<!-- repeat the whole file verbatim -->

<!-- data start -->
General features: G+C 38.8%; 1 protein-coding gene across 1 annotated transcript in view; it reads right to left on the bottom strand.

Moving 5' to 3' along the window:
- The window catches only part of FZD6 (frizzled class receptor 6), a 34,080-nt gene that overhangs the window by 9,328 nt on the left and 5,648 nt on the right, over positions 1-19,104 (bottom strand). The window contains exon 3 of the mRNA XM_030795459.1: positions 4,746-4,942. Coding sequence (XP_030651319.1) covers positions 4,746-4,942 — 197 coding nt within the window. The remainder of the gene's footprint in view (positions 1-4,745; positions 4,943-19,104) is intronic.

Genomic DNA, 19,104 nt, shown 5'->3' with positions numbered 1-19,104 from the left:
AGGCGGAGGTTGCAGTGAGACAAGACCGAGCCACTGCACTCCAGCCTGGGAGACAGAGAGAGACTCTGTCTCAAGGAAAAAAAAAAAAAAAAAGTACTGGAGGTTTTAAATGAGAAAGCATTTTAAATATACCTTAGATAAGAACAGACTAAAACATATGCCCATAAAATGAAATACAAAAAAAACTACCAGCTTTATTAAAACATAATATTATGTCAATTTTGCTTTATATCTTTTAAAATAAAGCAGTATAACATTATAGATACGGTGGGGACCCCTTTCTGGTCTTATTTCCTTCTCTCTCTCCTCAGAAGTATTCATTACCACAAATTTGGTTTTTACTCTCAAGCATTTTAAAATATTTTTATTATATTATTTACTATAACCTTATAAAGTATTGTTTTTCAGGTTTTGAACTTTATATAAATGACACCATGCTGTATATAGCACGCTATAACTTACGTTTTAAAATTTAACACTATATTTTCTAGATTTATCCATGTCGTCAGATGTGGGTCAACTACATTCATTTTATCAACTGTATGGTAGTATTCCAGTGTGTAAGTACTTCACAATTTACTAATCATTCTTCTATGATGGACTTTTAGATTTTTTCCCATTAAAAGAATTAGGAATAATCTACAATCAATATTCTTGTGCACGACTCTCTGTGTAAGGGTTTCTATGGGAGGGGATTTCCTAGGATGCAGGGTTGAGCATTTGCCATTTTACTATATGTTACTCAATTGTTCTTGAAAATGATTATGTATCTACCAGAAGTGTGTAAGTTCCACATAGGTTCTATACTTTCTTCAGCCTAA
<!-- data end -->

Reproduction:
General features: G+C 38.8%; 1 protein-coding gene across 1 annotated transcript in view; it reads right to left on the bottom strand.

Moving 5' to 3' along the window:
- The window catches only part of FZD6 (frizzled class receptor 6), a 34,080-nt gene that overhangs the window by 9,328 nt on the left and 5,648 nt on the right, over positions 1-19,104 (bottom strand). The window contains exon 3 of the mRNA XM_030795459.1: positions 4,746-4,942. Coding sequence (XP_030651319.1) covers positions 4,746-4,942 — 197 coding nt within the window. The remainder of the gene's footprint in view (positions 1-4,745; positions 4,943-19,104) is intronic.

Genomic DNA, 19,104 nt, shown 5'->3' with positions numbered 1-19,104 from the left:
AGGCGGAGGTTGCAGTGAGACAAGACCGAGCCACTGCACTCCAGCCTGGGAGACAGAGAGAGACTCTGTCTCAAGGAAAAAAAAAAAAAAAAAGTACTGGAGGTTTTAAATGAGAAAGCATTTTAAATATACCTTAGATAAGAACAGACTAAAACATATGCCCATAAAATGAAATACAAAAAAAACTACCAGCTTTATTAAAACATAATATTATGTCAATTTTGCTTTATATCTTTTAAAATAAAGCAGTATAACATTATAGATACGGTGGGGACCCCTTTCTGGTCTTATTTCCTTCTCTCTCTCCTCAGAAGTATTCATTACCACAAATTTGGTTTTTACTCTCAAGCATTTTAAAATATTTTTATTATATTATTTACTATAACCTTATAAAGTATTGTTTTTCAGGTTTTGAACTTTATATAAATGACACCATGCTGTATATAGCACGCTATAACTTACGTTTTAAAATTTAACACTATATTTTCTAGATTTATCCATGTCGTCAGATGTGGGTCAACTACATTCATTTTATCAACTGTATGGTAGTATTCCAGTGTGTAAGTACTTCACAATTTACTAATCATTCTTCTATGATGGACTTTTAGATTTTTTCCCATTAAAAGAATTAGGAATAATCTACAATCAATATTCTTGTGCACGACTCTCTGTGTAAGGGTTTCTATGGGAGGGGATTTCCTAGGATGCAGGGTTGAGCATTTGCCATTTTACTATATGTTACTCAATTGTTCTTGAAAATGATTATGTATCTACCAGAAGTGTGTAAGTTCCACATAGGTTCTATACTTTCTTCAGCCTAA